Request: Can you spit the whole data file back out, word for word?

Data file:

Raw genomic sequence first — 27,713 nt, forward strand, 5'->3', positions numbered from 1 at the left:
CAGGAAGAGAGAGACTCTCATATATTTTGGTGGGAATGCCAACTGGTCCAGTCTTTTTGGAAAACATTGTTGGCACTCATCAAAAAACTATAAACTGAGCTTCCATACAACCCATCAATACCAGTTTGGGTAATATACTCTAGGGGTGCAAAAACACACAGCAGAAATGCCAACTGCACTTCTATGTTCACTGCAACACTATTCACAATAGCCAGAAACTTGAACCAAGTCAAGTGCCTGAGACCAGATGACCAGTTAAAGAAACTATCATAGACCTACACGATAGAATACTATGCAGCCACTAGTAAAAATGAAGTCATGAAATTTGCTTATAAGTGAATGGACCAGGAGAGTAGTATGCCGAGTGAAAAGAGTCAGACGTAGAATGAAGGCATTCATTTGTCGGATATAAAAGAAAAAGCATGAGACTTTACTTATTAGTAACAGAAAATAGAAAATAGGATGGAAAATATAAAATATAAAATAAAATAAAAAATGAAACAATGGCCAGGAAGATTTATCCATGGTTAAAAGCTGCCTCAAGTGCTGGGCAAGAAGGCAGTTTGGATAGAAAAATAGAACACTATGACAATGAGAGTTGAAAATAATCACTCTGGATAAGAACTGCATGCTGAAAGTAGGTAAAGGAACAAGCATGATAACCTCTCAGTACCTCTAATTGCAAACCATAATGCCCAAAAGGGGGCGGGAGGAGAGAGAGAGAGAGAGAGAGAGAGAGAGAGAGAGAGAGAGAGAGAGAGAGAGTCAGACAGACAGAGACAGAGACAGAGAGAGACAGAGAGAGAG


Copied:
Raw genomic sequence first — 27,713 nt, forward strand, 5'->3', positions numbered from 1 at the left:
CAGGAAGAGAGAGACTCTCATATATTTTGGTGGGAATGCCAACTGGTCCAGTCTTTTTGGAAAACATTGTTGGCACTCATCAAAAAACTATAAACTGAGCTTCCATACAACCCATCAATACCAGTTTGGGTAATATACTCTAGGGGTGCAAAAACACACAGCAGAAATGCCAACTGCACTTCTATGTTCACTGCAACACTATTCACAATAGCCAGAAACTTGAACCAAGTCAAGTGCCTGAGACCAGATGACCAGTTAAAGAAACTATCATAGACCTACACGATAGAATACTATGCAGCCACTAGTAAAAATGAAGTCATGAAATTTGCTTATAAGTGAATGGACCAGGAGAGTAGTATGCCGAGTGAAAAGAGTCAGACGTAGAATGAAGGCATTCATTTGTCGGATATAAAAGAAAAAGCATGAGACTTTACTTATTAGTAACAGAAAATAGAAAATAGGATGGAAAATATAAAATATAAAATAAAATAAAAAATGAAACAATGGCCAGGAAGATTTATCCATGGTTAAAAGCTGCCTCAAGTGCTGGGCAAGAAGGCAGTTTGGATAGAAAAATAGAACACTATGACAATGAGAGTTGAAAATAATCACTCTGGATAAGAACTGCATGCTGAAAGTAGGTAAAGGAACAAGCATGATAACCTCTCAGTACCTCTAATTGCAAACCATAATGCCCAAAAGGGGGCGGGAGGAGAGAGAGAGAGAGAGAGAGAGAGAGAGAGAGAGAGAGAGAGAGAGAGAGAGTCAGACAGACAGAGACAGAGACAGAGAGAGACAGAGAGAGAG